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Genetic stratification of depression by neuroticism: revisiting a diagnostic tradition

Adams, M., Howard, D., Luciano, M., Clarke, T., Davies, G., Hill, W.D., Major Depressive Disorder Working Group of the PG, , Jones, Lisa, Smith, D., Deary, I., Porteous, D. and McIntosh, A. (2019) Genetic stratification of depression by neuroticism: revisiting a diagnostic tradition. Psychological Medicine. ISSN Print: 0033-2917 Online: 1469-8978 (In Press)

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Abstract

Background. Major depressive disorder and neuroticism share a large genetic basis. We sought to determine whether this shared basis could be decomposed to identify genetic factors that are specific to depression. Methods. We analysed summary statistics from genome-wide association studies of depression (from the Psychiatric Genomics Consortium, 23andMe, and UK Biobank) and compared them to genome-wide association studies (GWAS) of neuroticism (from UK Biobank). First, we used a pairwise GWAS analysis to classify variants as associated with only depression, with only neuroticism, or with both. Second, we estimated partial genetic correlations to test whether the depression’s genetic link with other phenotypes was explained by shared overlap with neuroticism. Results. We found evidence that most genomic regions (25/37) associated with depression are likely to be shared with neuroticism. The overlapping common genetic variance of depression and neuroticism was genetically correlated primarily with psychiatric disorders. We found that the genetic contributions to depression, that was not shared with neuroticism, was positively correlated with metabolic phenotypes and cardiovascular disease, and negatively correlated with the personality trait conscientiousness. After removing shared genetic overlap with neuroticism, depression still had a specific association with schizophrenia, bipolar disorder, coronary artery disease, and age of first birth. Independent of depression, neuroticism had specific genetic correlates in ulcerative colitis, pubertal growth, anorexia, and education. Conclusion. Our findings demonstrate that, while genetic risk factors for depression are largely shared with neuroticism, there are also non-neuroticism related features of depression that may be useful for further patient or phenotypic stratification.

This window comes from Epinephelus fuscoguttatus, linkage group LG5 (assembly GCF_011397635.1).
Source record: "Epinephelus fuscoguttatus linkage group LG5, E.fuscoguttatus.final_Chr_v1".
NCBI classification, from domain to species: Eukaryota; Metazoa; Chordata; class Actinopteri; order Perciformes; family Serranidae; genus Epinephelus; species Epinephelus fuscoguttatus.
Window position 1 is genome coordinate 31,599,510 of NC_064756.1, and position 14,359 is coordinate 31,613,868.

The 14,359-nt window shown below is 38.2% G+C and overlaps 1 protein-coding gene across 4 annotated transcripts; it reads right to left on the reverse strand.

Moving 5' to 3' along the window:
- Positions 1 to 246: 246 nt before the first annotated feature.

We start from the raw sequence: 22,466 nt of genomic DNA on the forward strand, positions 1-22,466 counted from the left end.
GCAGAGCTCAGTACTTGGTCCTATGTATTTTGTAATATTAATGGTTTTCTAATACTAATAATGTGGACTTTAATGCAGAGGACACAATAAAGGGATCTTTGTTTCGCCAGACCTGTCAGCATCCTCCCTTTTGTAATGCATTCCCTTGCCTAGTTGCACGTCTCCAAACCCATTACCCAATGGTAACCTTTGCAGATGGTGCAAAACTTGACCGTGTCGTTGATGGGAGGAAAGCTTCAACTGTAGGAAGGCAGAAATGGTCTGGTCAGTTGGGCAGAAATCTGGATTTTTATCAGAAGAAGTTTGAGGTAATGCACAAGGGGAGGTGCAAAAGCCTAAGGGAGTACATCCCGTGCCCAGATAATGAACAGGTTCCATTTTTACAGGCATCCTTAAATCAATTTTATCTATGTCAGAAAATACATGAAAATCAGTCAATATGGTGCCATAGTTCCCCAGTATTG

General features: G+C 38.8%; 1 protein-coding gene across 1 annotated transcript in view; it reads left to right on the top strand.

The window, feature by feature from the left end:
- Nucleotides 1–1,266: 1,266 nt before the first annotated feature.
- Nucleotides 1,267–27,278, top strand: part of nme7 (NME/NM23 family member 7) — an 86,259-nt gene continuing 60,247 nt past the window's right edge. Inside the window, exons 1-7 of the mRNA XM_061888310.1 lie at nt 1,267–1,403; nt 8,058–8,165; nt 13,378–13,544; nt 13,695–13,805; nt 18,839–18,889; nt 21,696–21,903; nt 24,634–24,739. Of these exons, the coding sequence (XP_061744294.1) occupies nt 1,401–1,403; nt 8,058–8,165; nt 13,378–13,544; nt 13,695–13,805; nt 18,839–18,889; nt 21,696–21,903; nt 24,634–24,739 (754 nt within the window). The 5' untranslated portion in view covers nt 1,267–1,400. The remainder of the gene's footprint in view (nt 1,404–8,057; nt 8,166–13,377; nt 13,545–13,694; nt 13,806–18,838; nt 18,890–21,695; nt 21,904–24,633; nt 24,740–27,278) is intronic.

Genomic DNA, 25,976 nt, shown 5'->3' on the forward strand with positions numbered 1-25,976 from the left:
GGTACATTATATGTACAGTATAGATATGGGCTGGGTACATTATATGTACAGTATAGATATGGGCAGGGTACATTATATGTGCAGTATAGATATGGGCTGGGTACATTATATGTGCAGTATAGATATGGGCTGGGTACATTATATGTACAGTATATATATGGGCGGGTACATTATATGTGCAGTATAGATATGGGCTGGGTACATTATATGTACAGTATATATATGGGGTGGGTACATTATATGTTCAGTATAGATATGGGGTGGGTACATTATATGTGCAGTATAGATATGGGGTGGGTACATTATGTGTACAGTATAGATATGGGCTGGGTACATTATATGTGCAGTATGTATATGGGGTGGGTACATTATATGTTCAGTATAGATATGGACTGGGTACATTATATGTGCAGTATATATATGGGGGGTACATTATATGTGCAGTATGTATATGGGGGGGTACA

Item Type: Article
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The full-text of the online published article can be accessed via the official URL.

© The Author(s) 2019. This is an Open Access
article, distributed under the terms of the
Creative Commons Attribution licence (http://
creativecommons.org/licenses/by/4.0/), which
permits unrestricted re-use, distribution, and
reproduction in any medium, provided the
original work is properly cited.

The full-text of the online published article can be accessed via the official URL.

Uncontrolled Keywords: diagnosis, genetic correlation, genome-wide association study, major depressive disorder, neuroticism
Subjects: B Philosophy. Psychology. Religion > BF Psychology
R Medicine > RC Internal medicine > RC0321 Neuroscience. Biological psychiatry. Neuropsychiatry
Divisions: Divisions (2019 onwards) > College of Health, Life and Environmental Sciences > School of Allied Health and Community
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Copyright Info: Open access article
Depositing User: Katherine Gordon-Smith
Date Deposited: 18 Oct 2019 12:26
Last Modified: 18 Oct 2019 12:26
URI: https://eprints.worc.ac.uk/id/eprint/8783

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